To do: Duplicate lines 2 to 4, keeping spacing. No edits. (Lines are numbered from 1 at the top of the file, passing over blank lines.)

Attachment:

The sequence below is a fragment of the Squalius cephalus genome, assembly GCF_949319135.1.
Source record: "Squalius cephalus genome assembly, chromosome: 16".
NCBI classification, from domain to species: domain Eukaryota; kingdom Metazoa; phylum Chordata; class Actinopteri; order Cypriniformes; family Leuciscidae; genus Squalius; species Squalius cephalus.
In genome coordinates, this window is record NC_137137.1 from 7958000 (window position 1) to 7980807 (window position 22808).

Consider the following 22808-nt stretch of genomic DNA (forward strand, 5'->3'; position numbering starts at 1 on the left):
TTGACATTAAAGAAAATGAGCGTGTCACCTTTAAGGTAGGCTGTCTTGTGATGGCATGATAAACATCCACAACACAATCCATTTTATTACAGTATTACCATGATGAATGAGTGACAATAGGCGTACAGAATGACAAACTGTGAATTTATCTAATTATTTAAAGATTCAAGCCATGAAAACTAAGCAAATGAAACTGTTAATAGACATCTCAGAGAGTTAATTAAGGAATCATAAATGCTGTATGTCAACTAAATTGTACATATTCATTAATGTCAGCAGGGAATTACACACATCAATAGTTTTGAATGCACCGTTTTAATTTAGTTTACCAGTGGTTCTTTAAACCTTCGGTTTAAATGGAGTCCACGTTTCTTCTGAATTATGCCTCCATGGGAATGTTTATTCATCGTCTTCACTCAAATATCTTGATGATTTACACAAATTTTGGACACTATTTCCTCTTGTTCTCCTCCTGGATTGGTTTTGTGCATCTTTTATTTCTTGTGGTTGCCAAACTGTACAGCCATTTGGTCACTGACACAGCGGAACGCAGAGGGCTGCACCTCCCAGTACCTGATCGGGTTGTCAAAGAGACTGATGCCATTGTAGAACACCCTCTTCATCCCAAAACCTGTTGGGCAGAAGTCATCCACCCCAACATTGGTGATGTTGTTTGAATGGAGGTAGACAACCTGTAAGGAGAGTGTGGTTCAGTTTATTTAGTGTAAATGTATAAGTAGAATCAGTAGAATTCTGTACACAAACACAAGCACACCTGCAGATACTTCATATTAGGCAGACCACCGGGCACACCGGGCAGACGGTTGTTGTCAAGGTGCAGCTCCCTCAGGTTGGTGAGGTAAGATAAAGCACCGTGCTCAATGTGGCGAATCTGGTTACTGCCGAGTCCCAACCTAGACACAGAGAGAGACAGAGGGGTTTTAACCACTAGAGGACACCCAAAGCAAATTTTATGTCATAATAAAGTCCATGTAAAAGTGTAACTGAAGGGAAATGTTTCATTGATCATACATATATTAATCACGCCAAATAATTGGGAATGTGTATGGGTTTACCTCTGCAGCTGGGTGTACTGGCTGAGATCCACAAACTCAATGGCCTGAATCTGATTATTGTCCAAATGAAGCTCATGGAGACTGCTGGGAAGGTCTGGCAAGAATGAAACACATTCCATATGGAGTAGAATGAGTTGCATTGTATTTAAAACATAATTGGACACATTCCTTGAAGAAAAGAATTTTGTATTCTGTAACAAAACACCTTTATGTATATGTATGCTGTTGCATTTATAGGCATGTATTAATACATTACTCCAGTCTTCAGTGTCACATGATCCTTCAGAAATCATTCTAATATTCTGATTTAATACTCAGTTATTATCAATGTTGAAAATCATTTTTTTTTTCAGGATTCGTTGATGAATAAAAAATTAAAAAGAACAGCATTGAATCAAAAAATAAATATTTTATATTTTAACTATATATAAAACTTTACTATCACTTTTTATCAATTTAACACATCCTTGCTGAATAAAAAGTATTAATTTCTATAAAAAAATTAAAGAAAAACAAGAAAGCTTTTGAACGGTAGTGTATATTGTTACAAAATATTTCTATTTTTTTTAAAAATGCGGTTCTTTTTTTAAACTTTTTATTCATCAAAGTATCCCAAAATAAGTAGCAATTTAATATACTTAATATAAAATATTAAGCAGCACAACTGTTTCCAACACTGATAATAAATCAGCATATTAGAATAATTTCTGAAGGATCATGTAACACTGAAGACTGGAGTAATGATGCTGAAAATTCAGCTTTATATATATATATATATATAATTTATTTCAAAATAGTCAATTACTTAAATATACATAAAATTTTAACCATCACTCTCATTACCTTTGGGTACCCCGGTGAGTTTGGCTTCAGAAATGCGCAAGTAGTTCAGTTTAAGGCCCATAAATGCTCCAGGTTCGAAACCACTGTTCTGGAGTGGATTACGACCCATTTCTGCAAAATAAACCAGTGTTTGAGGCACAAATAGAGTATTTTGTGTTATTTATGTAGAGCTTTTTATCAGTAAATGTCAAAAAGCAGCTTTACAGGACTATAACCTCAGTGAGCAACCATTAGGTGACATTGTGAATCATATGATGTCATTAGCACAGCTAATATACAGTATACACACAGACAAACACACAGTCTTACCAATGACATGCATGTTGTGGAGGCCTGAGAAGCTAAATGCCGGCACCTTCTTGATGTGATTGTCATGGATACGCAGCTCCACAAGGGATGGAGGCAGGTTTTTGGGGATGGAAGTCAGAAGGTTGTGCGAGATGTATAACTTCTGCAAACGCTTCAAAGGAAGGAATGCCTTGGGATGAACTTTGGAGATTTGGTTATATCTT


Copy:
Source record: "Squalius cephalus genome assembly, chromosome: 16".
NCBI classification, from domain to species: domain Eukaryota; kingdom Metazoa; phylum Chordata; class Actinopteri; order Cypriniformes; family Leuciscidae; genus Squalius; species Squalius cephalus.
In genome coordinates, this window is record NC_137137.1 from 7958000 (window position 1) to 7980807 (window position 22808).